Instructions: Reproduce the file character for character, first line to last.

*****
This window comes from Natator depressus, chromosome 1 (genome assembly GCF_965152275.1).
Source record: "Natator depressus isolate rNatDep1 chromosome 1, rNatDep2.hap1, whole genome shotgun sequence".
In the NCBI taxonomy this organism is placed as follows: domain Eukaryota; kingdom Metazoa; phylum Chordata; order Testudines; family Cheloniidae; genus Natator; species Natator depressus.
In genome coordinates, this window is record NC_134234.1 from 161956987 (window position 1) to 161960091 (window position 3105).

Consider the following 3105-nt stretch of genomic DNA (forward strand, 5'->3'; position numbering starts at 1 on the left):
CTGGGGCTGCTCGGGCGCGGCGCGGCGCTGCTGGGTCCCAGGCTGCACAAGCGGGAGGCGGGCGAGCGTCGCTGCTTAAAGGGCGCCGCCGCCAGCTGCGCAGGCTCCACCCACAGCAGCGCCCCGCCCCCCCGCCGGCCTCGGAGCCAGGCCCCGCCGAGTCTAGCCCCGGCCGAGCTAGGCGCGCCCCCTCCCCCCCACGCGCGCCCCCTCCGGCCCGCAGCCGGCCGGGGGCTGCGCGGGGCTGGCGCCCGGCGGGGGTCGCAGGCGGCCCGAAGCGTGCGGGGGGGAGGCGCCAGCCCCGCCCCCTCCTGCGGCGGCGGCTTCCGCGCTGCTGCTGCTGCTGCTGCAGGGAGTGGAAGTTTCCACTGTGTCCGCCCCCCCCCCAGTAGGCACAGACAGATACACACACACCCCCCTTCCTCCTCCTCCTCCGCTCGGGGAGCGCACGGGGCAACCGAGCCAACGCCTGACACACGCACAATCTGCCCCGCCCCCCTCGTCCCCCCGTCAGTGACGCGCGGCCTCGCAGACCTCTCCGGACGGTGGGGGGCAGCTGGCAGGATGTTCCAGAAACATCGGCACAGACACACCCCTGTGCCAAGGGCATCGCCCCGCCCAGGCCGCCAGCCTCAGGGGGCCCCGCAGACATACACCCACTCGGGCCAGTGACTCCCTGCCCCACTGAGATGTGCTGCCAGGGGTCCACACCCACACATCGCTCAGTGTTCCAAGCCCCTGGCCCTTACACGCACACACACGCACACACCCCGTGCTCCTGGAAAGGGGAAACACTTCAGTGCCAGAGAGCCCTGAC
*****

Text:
This window comes from Natator depressus, chromosome 1 (genome assembly GCF_965152275.1).
Source record: "Natator depressus isolate rNatDep1 chromosome 1, rNatDep2.hap1, whole genome shotgun sequence".
In the NCBI taxonomy this organism is placed as follows: domain Eukaryota; kingdom Metazoa; phylum Chordata; order Testudines; family Cheloniidae; genus Natator; species Natator depressus.
In genome coordinates, this window is record NC_134234.1 from 161956987 (window position 1) to 161960091 (window position 3105).

Consider the following 3105-nt stretch of genomic DNA (forward strand, 5'->3'; position numbering starts at 1 on the left):
CTGGGGCTGCTCGGGCGCGGCGCGGCGCTGCTGGGTCCCAGGCTGCACAAGCGGGAGGCGGGCGAGCGTCGCTGCTTAAAGGGCGCCGCCGCCAGCTGCGCAGGCTCCACCCACAGCAGCGCCCCGCCCCCCCGCCGGCCTCGGAGCCAGGCCCCGCCGAGTCTAGCCCCGGCCGAGCTAGGCGCGCCCCCTCCCCCCCACGCGCGCCCCCTCCGGCCCGCAGCCGGCCGGGGGCTGCGCGGGGCTGGCGCCCGGCGGGGGTCGCAGGCGGCCCGAAGCGTGCGGGGGGGAGGCGCCAGCCCCGCCCCCTCCTGCGGCGGCGGCTTCCGCGCTGCTGCTGCTGCTGCTGCAGGGAGTGGAAGTTTCCACTGTGTCCGCCCCCCCCCCAGTAGGCACAGACAGATACACACACACCCCCCTTCCTCCTCCTCCTCCGCTCGGGGAGCGCACGGGGCAACCGAGCCAACGCCTGACACACGCACAATCTGCCCCGCCCCCCTCGTCCCCCCGTCAGTGACGCGCGGCCTCGCAGACCTCTCCGGACGGTGGGGGGCAGCTGGCAGGATGTTCCAGAAACATCGGCACAGACACACCCCTGTGCCAAGGGCATCGCCCCGCCCAGGCCGCCAGCCTCAGGGGGCCCCGCAGACATACACCCACTCGGGCCAGTGACTCCCTGCCCCACTGAGATGTGCTGCCAGGGGTCCACACCCACACATCGCTCAGTGTTCCAAGCCCCTGGCCCTTACACGCACACACACGCACACACCCCGTGCTCCTGGAAAGGGGAAACACTTCAGTGCCAGAGAGCCCTGAC